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Degree Overview: Bachelor of Science (B.S.) Degree in Information Systems Security

Majors Overview September 13, 2014

Those looking for a career involving network security should look into Bachelor of Science (B.S.) degree programs in Information Systems Security. Students will be taught how to address and recognize a wide variety of cyber and network attacks.

Bachelor of Science (B.S.) Degree Programs in Information Systems Security

Students enrolled in a bachelor’s degree program in information systems security can expect to be able to tackle computer networking issues, including installation, troubleshooting, or security across systems. They also develop security-related skills, which they will use to protect data, manage user accounts in the network, and maintain current encryption and antivirus software. During their undergraduate program, students will become adept in the performance of these tasks in Cisco, Windows, and UNIX computing settings.

Those that complete the program can seek jobs as consultants or as network administrators, performing security audits for organizations in various industries. The capacity to access the network’s data and the circumstances under which such access is possible are determined by security auditors, along with the nature of security controls used by the client and the ways in which testing and improvement of security protocols can be done. Network administrators instruct users on ways of safeguarding network integrity and provide general assistance related to the networking needs of the organization.


Different network vulnerabilities are examined by students from the perspective of network administrators and hackers; this is an important requirement before a network security audit or security strategy can be developed.
Diverse types of programming activity are explored by software courses comprising the validity of digital certificates, firewalls, antivirus programs, and encryption. Core coursework in network security programs may also include subject areas such as:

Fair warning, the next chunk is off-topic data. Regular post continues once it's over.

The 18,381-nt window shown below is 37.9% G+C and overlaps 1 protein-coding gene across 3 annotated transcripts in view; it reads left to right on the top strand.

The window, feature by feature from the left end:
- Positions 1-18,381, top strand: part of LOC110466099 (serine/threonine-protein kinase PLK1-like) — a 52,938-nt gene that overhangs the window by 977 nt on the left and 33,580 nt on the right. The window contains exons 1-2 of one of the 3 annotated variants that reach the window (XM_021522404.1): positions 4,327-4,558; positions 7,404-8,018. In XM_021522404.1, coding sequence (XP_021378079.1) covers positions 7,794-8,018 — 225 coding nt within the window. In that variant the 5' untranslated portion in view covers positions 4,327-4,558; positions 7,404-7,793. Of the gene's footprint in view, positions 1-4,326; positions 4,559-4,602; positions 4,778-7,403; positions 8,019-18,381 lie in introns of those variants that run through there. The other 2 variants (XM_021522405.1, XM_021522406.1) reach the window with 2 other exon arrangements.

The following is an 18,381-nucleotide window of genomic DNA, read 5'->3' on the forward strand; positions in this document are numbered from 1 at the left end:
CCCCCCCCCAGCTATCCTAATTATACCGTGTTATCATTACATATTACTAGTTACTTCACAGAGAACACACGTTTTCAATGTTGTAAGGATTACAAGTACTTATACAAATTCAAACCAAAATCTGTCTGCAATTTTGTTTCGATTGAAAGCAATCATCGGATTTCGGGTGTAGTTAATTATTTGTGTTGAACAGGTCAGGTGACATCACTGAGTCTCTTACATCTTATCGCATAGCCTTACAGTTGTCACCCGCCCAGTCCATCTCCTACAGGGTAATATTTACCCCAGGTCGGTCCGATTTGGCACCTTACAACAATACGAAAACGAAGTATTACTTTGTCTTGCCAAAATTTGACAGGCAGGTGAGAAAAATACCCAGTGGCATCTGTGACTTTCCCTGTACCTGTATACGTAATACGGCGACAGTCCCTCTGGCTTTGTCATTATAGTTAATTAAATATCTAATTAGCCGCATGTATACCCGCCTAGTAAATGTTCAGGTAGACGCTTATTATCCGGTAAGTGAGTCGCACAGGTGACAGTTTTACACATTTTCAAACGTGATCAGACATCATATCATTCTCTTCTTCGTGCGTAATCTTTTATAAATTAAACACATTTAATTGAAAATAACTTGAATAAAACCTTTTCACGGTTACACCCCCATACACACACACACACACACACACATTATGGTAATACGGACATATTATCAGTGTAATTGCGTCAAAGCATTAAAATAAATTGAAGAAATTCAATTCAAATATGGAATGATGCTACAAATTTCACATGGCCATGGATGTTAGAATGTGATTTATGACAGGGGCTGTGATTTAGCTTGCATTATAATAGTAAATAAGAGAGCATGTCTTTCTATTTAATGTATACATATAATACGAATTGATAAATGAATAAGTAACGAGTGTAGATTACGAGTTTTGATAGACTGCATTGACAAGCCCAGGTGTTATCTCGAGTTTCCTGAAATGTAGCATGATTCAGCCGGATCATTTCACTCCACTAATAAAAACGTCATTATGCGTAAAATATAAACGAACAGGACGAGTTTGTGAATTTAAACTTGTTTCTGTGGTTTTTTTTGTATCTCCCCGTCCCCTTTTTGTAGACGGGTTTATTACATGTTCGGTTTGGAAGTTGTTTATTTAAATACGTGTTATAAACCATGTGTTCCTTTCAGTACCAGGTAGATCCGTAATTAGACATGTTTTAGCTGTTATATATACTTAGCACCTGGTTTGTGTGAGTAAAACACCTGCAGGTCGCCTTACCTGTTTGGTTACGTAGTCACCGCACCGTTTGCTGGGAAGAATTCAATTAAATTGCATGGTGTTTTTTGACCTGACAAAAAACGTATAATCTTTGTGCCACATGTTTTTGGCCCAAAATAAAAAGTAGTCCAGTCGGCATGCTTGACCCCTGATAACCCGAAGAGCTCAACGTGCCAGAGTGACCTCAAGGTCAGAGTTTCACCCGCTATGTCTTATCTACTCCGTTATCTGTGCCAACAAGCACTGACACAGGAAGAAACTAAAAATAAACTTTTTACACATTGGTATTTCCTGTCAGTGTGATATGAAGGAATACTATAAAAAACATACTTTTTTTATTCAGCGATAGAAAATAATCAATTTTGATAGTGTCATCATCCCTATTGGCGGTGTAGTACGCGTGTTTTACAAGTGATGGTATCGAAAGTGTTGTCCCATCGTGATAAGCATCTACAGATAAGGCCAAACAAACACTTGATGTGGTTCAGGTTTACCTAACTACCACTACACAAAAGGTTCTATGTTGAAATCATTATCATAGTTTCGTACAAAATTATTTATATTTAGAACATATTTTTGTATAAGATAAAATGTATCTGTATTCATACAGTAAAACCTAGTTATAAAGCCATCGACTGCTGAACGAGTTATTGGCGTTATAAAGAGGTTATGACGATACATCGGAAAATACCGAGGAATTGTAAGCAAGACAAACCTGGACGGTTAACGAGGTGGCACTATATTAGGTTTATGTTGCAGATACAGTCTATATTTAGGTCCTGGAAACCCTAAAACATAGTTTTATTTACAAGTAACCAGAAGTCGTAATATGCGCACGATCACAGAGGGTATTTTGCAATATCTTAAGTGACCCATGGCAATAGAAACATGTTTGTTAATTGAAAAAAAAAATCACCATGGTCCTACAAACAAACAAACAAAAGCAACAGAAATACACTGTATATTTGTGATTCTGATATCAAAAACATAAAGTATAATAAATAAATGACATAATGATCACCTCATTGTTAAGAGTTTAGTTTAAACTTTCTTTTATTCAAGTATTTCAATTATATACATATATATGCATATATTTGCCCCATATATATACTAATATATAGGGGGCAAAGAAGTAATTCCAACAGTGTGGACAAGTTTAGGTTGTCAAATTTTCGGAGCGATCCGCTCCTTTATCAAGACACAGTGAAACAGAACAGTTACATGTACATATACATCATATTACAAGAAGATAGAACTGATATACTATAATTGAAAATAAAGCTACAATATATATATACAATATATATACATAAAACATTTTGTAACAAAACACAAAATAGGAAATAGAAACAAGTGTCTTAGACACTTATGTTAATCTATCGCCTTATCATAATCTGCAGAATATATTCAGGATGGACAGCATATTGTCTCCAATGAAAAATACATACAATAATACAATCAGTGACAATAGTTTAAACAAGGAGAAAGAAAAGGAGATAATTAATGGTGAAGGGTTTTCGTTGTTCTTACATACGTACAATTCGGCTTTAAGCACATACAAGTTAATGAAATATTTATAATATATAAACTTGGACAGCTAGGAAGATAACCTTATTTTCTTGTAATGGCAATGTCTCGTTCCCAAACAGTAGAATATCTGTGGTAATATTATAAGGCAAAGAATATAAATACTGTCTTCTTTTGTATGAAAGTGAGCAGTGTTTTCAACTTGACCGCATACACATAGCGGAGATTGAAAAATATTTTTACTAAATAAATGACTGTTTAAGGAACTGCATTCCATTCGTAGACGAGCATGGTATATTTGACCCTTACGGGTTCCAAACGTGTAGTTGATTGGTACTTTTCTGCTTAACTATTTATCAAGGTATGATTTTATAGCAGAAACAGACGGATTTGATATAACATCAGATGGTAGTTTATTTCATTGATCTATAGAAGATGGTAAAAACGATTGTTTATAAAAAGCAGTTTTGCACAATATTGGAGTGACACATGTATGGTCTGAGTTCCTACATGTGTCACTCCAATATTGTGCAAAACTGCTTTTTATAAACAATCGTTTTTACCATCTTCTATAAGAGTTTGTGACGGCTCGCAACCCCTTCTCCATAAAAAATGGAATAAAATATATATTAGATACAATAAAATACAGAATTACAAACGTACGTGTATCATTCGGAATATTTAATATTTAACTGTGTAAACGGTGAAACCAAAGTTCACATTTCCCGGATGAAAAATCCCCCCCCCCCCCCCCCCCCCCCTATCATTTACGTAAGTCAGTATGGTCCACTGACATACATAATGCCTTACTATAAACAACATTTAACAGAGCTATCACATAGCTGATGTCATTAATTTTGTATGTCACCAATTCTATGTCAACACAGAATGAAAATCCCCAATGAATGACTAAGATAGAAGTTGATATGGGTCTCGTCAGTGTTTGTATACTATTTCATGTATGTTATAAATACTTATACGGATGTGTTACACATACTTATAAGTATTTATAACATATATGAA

•Security in operating systems
•Network systems management
•Cyber law
•Security auditing

Job and Wage Outlook

A job growth rate of 28% has been predicted for network and computer systems administrators over the 2010 – 2020 decade (U.S. Bureau of Labor Statistics). In 2012, these professionals earned an average annual wage of $72,560. Candidates with vendor-oriented certification to augment a bachelor’s degree are expected to enjoy the best opportunities.

Continuing Education Choices

Network security certification, such as the Cisco Certified Entry Networking Technician (CCENT), Cisco Certified Network Associate (CCNA), and Cisco Certified Network Professional (CCNP) credentials are sought after by many employers. However, employers of network security professionals don’t insist on any of these certificates.
Holders of the CCENT certification have demonstrated basic computer networking experience. Network administrators employed in small businesses would benefit from the credential. Individuals employed with larger companies would be best served by obtaining the CCNA certification, whereby they can showcase knowledge and skills related to network security.

An advanced understanding of network administration and security can be displayed by holders of the CCNP certification. Before they can obtain the CCNP certification, networking professionals must have earned their CCNA credential.

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